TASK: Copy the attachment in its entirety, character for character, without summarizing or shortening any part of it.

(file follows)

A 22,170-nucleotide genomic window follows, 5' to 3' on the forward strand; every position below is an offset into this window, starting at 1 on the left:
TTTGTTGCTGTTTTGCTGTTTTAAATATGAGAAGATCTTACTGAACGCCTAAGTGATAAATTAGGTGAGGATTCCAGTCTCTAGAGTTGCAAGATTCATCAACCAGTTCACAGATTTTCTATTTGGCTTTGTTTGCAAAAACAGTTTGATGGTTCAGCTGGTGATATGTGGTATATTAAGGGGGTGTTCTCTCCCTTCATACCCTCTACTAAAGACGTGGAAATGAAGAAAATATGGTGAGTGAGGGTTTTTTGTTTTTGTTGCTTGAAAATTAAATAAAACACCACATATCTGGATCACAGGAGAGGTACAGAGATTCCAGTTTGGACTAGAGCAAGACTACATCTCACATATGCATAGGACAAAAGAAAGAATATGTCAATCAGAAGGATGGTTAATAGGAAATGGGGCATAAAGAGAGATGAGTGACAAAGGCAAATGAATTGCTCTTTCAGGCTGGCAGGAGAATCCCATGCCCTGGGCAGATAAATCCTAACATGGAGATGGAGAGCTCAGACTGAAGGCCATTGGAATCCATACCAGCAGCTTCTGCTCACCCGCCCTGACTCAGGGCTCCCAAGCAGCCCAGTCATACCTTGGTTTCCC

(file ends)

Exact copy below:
A 22,170-nucleotide genomic window follows, 5' to 3' on the forward strand; every position below is an offset into this window, starting at 1 on the left:
TTTGTTGCTGTTTTGCTGTTTTAAATATGAGAAGATCTTACTGAACGCCTAAGTGATAAATTAGGTGAGGATTCCAGTCTCTAGAGTTGCAAGATTCATCAACCAGTTCACAGATTTTCTATTTGGCTTTGTTTGCAAAAACAGTTTGATGGTTCAGCTGGTGATATGTGGTATATTAAGGGGGTGTTCTCTCCCTTCATACCCTCTACTAAAGACGTGGAAATGAAGAAAATATGGTGAGTGAGGGTTTTTTGTTTTTGTTGCTTGAAAATTAAATAAAACACCACATATCTGGATCACAGGAGAGGTACAGAGATTCCAGTTTGGACTAGAGCAAGACTACATCTCACATATGCATAGGACAAAAGAAAGAATATGTCAATCAGAAGGATGGTTAATAGGAAATGGGGCATAAAGAGAGATGAGTGACAAAGGCAAATGAATTGCTCTTTCAGGCTGGCAGGAGAATCCCATGCCCTGGGCAGATAAATCCTAACATGGAGATGGAGAGCTCAGACTGAAGGCCATTGGAATCCATACCAGCAGCTTCTGCTCACCCGCCCTGACTCAGGGCTCCCAAGCAGCCCAGTCATACCTTGGTTTCCC